We left the park and headed down the road to Talkeetna.  We had several glimpses of Denali through the breaking clouds.  You can see the top of it sticking up into the bit of blue sky left of center.  This really shows how much it towers over the surrounding mountains.  The clouds were moving quickly so we were hoping for an even better view as we traveled down the road.
We got it.  When I taught school I had a picture of the Alaska Range and Denali on the back wall so I could see it while teaching. I often thought how great it would be to see it in person.  Now I have seen it and it is fantastic.
We stopped at the Denali State Park south view area and watched for an hour as the summit became clearer and clearer.  Seeing the mountain backed with blue skies was not something we ever expected to see in the summer.  What a treat.
These pictures were taken from about 40 miles away and you really get a good look at how Denali towers over the range in front.  By the time we got to Talkeetna where there is another viewpoint the clouds had covered the mountain.  We were very lucky to get this wonderful view.
Talkeetna is the take off point for Mount McKinley climbers so there are a lot of interesting people and places here.  Beautiful downtown Talkeetna, two short blocks on Main Street, has several old restored log buildings including the Roadhouse (top right) where you can order your eggs any way you want but they will always come out scrambled.  Of course, we had to check out Denali Brewing, another winner with both food and beverage.  Several old buildings are now shops catering to the hundreds of tourists and climbers who pass through each summer. 
We had booked two days in Talkeetna with the intent to fly for a close up look at Denali and to land on a glacier.  The morning of the flight we awoke to overcast skies and a no fly day.  We kept rebooking for later in the day but it never cleared.  The RV park was full but they put us in overflow with only a power hook up for another night.  As you can see it worked out, we were able to fly the following day. 
The closer we got to the mountain the cloudier it got until we were above the clouds and could see Denali towering above them.  How very neat.  We both had cameras so these are only a few of the three hundred plus pictures we took.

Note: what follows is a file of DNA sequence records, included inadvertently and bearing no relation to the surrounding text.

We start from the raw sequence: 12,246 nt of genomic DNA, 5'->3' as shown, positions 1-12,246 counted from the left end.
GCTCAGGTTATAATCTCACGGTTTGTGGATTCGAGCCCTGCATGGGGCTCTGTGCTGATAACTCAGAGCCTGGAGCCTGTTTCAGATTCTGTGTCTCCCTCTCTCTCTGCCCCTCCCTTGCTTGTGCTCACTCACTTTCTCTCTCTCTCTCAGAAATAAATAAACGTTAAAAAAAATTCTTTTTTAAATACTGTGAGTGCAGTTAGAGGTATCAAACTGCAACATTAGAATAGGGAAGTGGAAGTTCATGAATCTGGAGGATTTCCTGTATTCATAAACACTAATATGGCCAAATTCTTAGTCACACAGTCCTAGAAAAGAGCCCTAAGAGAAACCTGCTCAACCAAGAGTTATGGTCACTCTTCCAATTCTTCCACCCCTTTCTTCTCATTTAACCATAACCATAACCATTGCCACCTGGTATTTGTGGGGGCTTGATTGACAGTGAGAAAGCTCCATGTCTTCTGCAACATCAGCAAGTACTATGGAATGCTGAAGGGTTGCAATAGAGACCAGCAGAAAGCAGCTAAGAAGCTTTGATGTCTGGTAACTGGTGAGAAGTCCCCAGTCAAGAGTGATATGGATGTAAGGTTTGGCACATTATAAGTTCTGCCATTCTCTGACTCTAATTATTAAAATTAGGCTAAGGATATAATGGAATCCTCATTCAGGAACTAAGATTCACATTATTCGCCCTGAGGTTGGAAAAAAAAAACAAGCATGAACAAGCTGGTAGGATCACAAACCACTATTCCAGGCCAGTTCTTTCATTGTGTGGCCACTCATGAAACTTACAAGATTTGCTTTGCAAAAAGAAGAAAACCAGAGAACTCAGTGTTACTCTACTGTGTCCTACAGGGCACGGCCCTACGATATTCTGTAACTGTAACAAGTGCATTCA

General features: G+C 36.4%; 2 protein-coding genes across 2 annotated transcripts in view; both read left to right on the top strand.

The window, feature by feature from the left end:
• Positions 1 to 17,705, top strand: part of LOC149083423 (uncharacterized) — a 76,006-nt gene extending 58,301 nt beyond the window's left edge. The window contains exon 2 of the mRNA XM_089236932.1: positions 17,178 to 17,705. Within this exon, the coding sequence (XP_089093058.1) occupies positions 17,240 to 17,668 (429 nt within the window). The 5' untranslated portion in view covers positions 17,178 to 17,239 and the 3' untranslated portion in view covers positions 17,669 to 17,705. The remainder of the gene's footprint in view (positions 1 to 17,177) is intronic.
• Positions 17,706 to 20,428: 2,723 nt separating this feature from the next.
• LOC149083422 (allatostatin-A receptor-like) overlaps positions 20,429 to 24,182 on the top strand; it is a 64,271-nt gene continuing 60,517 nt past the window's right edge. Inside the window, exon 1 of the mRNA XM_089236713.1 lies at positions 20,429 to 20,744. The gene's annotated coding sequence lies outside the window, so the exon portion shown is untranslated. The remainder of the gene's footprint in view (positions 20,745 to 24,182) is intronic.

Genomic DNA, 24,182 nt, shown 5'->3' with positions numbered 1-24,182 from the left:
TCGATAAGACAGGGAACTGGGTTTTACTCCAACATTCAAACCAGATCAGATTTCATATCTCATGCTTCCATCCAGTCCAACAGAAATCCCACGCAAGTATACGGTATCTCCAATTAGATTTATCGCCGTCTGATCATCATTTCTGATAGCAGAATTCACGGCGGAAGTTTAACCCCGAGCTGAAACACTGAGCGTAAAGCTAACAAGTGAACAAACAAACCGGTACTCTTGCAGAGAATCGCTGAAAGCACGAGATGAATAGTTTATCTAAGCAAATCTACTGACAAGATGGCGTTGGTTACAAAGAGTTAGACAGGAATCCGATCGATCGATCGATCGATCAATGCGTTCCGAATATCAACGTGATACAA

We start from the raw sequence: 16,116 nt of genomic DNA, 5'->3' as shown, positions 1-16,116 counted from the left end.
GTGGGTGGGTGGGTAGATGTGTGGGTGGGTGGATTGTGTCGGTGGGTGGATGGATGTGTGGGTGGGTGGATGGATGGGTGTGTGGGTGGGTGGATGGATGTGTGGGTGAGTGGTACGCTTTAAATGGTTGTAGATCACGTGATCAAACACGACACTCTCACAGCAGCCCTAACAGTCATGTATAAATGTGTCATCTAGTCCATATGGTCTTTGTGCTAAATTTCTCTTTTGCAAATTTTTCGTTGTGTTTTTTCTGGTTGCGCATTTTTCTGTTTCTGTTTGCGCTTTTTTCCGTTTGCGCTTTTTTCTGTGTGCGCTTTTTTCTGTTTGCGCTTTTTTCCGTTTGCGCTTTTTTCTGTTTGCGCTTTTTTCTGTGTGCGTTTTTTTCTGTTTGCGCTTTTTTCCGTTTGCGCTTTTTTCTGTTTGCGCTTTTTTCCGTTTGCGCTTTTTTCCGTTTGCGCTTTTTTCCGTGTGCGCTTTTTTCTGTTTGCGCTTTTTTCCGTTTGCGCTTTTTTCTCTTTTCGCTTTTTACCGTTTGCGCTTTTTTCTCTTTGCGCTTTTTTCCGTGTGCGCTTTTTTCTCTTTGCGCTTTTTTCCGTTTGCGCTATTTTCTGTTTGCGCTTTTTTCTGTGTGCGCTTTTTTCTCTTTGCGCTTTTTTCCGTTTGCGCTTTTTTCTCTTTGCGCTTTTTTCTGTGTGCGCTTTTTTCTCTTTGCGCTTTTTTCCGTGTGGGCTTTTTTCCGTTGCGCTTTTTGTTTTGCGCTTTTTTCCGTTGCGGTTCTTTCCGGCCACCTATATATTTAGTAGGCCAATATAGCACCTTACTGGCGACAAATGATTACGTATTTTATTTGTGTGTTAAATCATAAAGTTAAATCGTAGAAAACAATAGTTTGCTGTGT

We were so close it was like you could almost touch the mountains.  From her side Nanc saw climbers.
A lot of my pictures have the prop sweeping by because I got to sit in the co-pilot's seat.  That was really cool, to say the least.
Banking through a turn.  The flight was very smooth especially over the mountains because there are no thermals coming off the cold snow covered ground.
We turned away form Denali to find a hole in the clouds so we could land on a glacier.  There were  two other Talkeetna Air Taxi planes on the glacier ahead of us.
My view of the landing.....
.....and Nanc's.  The touchdown was so smooth it was like landing on a cloud.  We actually got to land twice because our pilot decided to clear a take off path through the fresh snow for all the planes.
We did it!!!  This has been on our Alaska bucket list since reading blogs of others who did it.  It met and exceeded all expectations.
No yellow snow here.  We were the first people to be here in two days so the snow was fresh and pure.  We were surprised at how calm it was on the glacier.  You could have lit a match and it would not have blown out. 
Our pilot, Paul, who is not only a pilot, but a climber who has climbed Denali and many other Alaska Range peaks.  Talking to someone in town later in the day we also learned he owns Talkeetna Air Taxi.
One of the planes that was ahead of us taking off and climbing over the mountains.
Another big glacier we flew over on the way back to Talkeetna.
On the return trip we were further away from Denali and the skies were clearer.  We crossed many old glacial valleys and snow covered mountains.
Then it was over forest and lakes.  There were many cabins on these waters.  This flight was the high point of our Alaska trek so far.  If you are here don't miss the chance to fly to the mountain.  It was FANTASTIC!!!!!!!!
We ended a perfect day the perfect way with a pizza at Mountain High Pizza Pie that is run by Pittsburgher, Todd Basilone.  He came to Talkeetna to visit a buddy and the rest is history.  If you are in Talkeetna check it out.  Great pizza, great local beer on tap and great wine too!!!  Don't miss Talkeetna, it is a great little town.